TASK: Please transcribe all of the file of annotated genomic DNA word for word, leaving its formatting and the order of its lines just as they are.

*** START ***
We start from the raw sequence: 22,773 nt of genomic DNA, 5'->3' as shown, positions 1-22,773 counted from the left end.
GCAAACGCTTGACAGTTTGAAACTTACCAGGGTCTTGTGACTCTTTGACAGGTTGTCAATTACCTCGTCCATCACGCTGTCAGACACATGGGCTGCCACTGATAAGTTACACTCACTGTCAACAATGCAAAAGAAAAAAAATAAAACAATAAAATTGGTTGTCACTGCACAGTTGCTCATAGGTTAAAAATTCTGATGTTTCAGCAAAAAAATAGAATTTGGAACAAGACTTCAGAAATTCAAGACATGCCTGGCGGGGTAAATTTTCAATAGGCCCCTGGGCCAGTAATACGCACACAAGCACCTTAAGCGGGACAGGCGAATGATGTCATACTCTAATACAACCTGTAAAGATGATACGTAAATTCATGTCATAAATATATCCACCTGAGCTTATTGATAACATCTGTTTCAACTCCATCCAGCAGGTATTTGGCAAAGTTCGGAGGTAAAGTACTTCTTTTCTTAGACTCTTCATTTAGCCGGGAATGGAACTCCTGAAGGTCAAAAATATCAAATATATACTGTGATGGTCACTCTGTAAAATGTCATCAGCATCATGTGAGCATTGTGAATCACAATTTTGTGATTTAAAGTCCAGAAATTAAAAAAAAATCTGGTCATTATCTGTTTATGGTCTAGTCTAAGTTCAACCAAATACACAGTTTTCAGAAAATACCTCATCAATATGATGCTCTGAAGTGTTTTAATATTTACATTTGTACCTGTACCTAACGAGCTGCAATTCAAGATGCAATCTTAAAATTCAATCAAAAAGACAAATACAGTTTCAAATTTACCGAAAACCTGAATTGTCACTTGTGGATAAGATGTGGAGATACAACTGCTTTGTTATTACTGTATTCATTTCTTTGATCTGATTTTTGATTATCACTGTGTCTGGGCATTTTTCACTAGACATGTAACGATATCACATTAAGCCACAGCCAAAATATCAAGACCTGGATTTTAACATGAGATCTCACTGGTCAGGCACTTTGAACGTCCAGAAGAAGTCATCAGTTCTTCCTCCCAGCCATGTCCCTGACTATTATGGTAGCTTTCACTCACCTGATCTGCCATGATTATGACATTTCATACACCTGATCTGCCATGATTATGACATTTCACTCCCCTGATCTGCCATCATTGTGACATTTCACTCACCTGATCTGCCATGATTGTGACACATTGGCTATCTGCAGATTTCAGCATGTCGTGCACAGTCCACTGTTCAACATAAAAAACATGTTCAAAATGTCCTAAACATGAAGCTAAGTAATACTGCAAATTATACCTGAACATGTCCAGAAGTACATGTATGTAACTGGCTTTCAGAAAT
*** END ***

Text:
We start from the raw sequence: 22,773 nt of genomic DNA, 5'->3' as shown, positions 1-22,773 counted from the left end.
GCAAACGCTTGACAGTTTGAAACTTACCAGGGTCTTGTGACTCTTTGACAGGTTGTCAATTACCTCGTCCATCACGCTGTCAGACACATGGGCTGCCACTGATAAGTTACACTCACTGTCAACAATGCAAAAGAAAAAAAATAAAACAATAAAATTGGTTGTCACTGCACAGTTGCTCATAGGTTAAAAATTCTGATGTTTCAGCAAAAAAATAGAATTTGGAACAAGACTTCAGAAATTCAAGACATGCCTGGCGGGGTAAATTTTCAATAGGCCCCTGGGCCAGTAATACGCACACAAGCACCTTAAGCGGGACAGGCGAATGATGTCATACTCTAATACAACCTGTAAAGATGATACGTAAATTCATGTCATAAATATATCCACCTGAGCTTATTGATAACATCTGTTTCAACTCCATCCAGCAGGTATTTGGCAAAGTTCGGAGGTAAAGTACTTCTTTTCTTAGACTCTTCATTTAGCCGGGAATGGAACTCCTGAAGGTCAAAAATATCAAATATATACTGTGATGGTCACTCTGTAAAATGTCATCAGCATCATGTGAGCATTGTGAATCACAATTTTGTGATTTAAAGTCCAGAAATTAAAAAAAAATCTGGTCATTATCTGTTTATGGTCTAGTCTAAGTTCAACCAAATACACAGTTTTCAGAAAATACCTCATCAATATGATGCTCTGAAGTGTTTTAATATTTACATTTGTACCTGTACCTAACGAGCTGCAATTCAAGATGCAATCTTAAAATTCAATCAAAAAGACAAATACAGTTTCAAATTTACCGAAAACCTGAATTGTCACTTGTGGATAAGATGTGGAGATACAACTGCTTTGTTATTACTGTATTCATTTCTTTGATCTGATTTTTGATTATCACTGTGTCTGGGCATTTTTCACTAGACATGTAACGATATCACATTAAGCCACAGCCAAAATATCAAGACCTGGATTTTAACATGAGATCTCACTGGTCAGGCACTTTGAACGTCCAGAAGAAGTCATCAGTTCTTCCTCCCAGCCATGTCCCTGACTATTATGGTAGCTTTCACTCACCTGATCTGCCATGATTATGACATTTCATACACCTGATCTGCCATGATTATGACATTTCACTCCCCTGATCTGCCATCATTGTGACATTTCACTCACCTGATCTGCCATGATTGTGACACATTGGCTATCTGCAGATTTCAGCATGTCGTGCACAGTCCACTGTTCAACATAAAAAACATGTTCAAAATGTCCTAAACATGAAGCTAAGTAATACTGCAAATTATACCTGAACATGTCCAGAAGTACATGTATGTAACTGGCTTTCAGAAAT